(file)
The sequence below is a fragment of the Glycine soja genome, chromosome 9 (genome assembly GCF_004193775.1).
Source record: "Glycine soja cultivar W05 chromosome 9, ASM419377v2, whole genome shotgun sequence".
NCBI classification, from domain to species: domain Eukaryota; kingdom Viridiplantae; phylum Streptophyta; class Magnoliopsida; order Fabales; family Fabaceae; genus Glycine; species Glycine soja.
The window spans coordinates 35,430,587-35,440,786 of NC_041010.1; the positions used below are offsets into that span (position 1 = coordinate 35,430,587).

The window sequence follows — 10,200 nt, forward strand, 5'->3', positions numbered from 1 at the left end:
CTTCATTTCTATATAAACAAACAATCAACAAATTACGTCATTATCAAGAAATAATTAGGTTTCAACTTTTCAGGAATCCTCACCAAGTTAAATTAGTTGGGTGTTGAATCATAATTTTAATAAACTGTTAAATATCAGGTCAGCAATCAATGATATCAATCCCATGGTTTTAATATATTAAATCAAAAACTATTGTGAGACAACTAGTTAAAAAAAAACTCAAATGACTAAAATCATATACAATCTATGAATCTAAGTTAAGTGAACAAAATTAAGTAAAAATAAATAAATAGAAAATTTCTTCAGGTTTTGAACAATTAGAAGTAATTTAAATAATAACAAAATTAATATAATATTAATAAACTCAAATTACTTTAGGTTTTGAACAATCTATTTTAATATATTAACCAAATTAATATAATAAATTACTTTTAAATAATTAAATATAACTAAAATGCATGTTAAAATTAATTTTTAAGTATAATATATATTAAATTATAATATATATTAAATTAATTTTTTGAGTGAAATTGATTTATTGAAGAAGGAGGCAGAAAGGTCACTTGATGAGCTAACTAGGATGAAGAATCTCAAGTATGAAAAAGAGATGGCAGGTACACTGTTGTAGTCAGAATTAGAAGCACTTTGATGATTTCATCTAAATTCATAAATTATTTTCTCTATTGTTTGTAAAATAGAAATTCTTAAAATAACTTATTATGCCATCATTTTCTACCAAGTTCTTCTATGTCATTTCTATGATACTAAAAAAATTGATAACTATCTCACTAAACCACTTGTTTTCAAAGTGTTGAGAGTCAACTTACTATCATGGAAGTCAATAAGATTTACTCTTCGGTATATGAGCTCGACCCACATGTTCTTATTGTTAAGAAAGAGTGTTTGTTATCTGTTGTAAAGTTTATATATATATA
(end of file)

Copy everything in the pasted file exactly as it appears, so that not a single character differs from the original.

The sequence below is a fragment of the Glycine soja genome, chromosome 9 (genome assembly GCF_004193775.1).
Source record: "Glycine soja cultivar W05 chromosome 9, ASM419377v2, whole genome shotgun sequence".
NCBI classification, from domain to species: domain Eukaryota; kingdom Viridiplantae; phylum Streptophyta; class Magnoliopsida; order Fabales; family Fabaceae; genus Glycine; species Glycine soja.
The window spans coordinates 35,430,587-35,440,786 of NC_041010.1; the positions used below are offsets into that span (position 1 = coordinate 35,430,587).

The window sequence follows — 10,200 nt, forward strand, 5'->3', positions numbered from 1 at the left end:
CTTCATTTCTATATAAACAAACAATCAACAAATTACGTCATTATCAAGAAATAATTAGGTTTCAACTTTTCAGGAATCCTCACCAAGTTAAATTAGTTGGGTGTTGAATCATAATTTTAATAAACTGTTAAATATCAGGTCAGCAATCAATGATATCAATCCCATGGTTTTAATATATTAAATCAAAAACTATTGTGAGACAACTAGTTAAAAAAAAACTCAAATGACTAAAATCATATACAATCTATGAATCTAAGTTAAGTGAACAAAATTAAGTAAAAATAAATAAATAGAAAATTTCTTCAGGTTTTGAACAATTAGAAGTAATTTAAATAATAACAAAATTAATATAATATTAATAAACTCAAATTACTTTAGGTTTTGAACAATCTATTTTAATATATTAACCAAATTAATATAATAAATTACTTTTAAATAATTAAATATAACTAAAATGCATGTTAAAATTAATTTTTAAGTATAATATATATTAAATTATAATATATATTAAATTAATTTTTTGAGTGAAATTGATTTATTGAAGAAGGAGGCAGAAAGGTCACTTGATGAGCTAACTAGGATGAAGAATCTCAAGTATGAAAAAGAGATGGCAGGTACACTGTTGTAGTCAGAATTAGAAGCACTTTGATGATTTCATCTAAATTCATAAATTATTTTCTCTATTGTTTGTAAAATAGAAATTCTTAAAATAACTTATTATGCCATCATTTTCTACCAAGTTCTTCTATGTCATTTCTATGATACTAAAAAAATTGATAACTATCTCACTAAACCACTTGTTTTCAAAGTGTTGAGAGTCAACTTACTATCATGGAAGTCAATAAGATTTACTCTTCGGTATATGAGCTCGACCCACATGTTCTTATTGTTAAGAAAGAGTGTTTGTTATCTGTTGTAAAGTTTATATATATATA